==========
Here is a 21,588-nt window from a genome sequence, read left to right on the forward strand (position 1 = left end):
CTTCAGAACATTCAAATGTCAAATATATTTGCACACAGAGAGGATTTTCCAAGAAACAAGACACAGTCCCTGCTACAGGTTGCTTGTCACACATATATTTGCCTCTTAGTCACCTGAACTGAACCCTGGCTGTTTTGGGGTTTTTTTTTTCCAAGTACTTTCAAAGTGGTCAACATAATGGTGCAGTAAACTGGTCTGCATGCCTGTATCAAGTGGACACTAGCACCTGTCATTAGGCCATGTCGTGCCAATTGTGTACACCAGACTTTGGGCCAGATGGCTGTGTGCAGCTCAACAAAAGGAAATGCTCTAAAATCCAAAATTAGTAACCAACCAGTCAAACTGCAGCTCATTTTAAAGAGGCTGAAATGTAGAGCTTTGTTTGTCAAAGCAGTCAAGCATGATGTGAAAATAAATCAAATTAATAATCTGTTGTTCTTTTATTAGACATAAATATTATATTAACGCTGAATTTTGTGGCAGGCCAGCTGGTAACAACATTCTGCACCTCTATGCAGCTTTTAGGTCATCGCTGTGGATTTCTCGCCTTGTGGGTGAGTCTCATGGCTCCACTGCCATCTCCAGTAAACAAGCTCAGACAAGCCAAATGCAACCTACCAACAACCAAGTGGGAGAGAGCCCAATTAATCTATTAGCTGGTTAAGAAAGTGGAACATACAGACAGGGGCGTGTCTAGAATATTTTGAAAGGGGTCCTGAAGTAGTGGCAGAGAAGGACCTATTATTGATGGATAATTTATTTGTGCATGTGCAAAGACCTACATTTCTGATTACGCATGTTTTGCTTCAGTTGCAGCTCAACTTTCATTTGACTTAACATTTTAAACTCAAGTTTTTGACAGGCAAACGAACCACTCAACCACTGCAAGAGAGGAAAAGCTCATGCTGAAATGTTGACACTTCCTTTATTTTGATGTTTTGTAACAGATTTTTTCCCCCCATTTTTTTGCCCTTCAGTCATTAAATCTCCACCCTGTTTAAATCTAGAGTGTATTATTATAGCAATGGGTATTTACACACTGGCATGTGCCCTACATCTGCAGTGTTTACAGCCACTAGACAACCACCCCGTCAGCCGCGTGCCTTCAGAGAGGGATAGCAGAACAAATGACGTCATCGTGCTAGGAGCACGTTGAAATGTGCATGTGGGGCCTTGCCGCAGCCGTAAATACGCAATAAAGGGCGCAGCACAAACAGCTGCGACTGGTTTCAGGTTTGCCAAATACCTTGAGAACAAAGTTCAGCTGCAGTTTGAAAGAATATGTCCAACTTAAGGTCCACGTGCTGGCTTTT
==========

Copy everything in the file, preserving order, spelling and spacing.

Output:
Here is a 21,588-nt window from a genome sequence, read left to right on the forward strand (position 1 = left end):
CTTCAGAACATTCAAATGTCAAATATATTTGCACACAGAGAGGATTTTCCAAGAAACAAGACACAGTCCCTGCTACAGGTTGCTTGTCACACATATATTTGCCTCTTAGTCACCTGAACTGAACCCTGGCTGTTTTGGGGTTTTTTTTTTCCAAGTACTTTCAAAGTGGTCAACATAATGGTGCAGTAAACTGGTCTGCATGCCTGTATCAAGTGGACACTAGCACCTGTCATTAGGCCATGTCGTGCCAATTGTGTACACCAGACTTTGGGCCAGATGGCTGTGTGCAGCTCAACAAAAGGAAATGCTCTAAAATCCAAAATTAGTAACCAACCAGTCAAACTGCAGCTCATTTTAAAGAGGCTGAAATGTAGAGCTTTGTTTGTCAAAGCAGTCAAGCATGATGTGAAAATAAATCAAATTAATAATCTGTTGTTCTTTTATTAGACATAAATATTATATTAACGCTGAATTTTGTGGCAGGCCAGCTGGTAACAACATTCTGCACCTCTATGCAGCTTTTAGGTCATCGCTGTGGATTTCTCGCCTTGTGGGTGAGTCTCATGGCTCCACTGCCATCTCCAGTAAACAAGCTCAGACAAGCCAAATGCAACCTACCAACAACCAAGTGGGAGAGAGCCCAATTAATCTATTAGCTGGTTAAGAAAGTGGAACATACAGACAGGGGCGTGTCTAGAATATTTTGAAAGGGGTCCTGAAGTAGTGGCAGAGAAGGACCTATTATTGATGGATAATTTATTTGTGCATGTGCAAAGACCTACATTTCTGATTACGCATGTTTTGCTTCAGTTGCAGCTCAACTTTCATTTGACTTAACATTTTAAACTCAAGTTTTTGACAGGCAAACGAACCACTCAACCACTGCAAGAGAGGAAAAGCTCATGCTGAAATGTTGACACTTCCTTTATTTTGATGTTTTGTAACAGATTTTTTCCCCCCATTTTTTTGCCCTTCAGTCATTAAATCTCCACCCTGTTTAAATCTAGAGTGTATTATTATAGCAATGGGTATTTACACACTGGCATGTGCCCTACATCTGCAGTGTTTACAGCCACTAGACAACCACCCCGTCAGCCGCGTGCCTTCAGAGAGGGATAGCAGAACAAATGACGTCATCGTGCTAGGAGCACGTTGAAATGTGCATGTGGGGCCTTGCCGCAGCCGTAAATACGCAATAAAGGGCGCAGCACAAACAGCTGCGACTGGTTTCAGGTTTGCCAAATACCTTGAGAACAAAGTTCAGCTGCAGTTTGAAAGAATATGTCCAACTTAAGGTCCACGTGCTGGCTTTT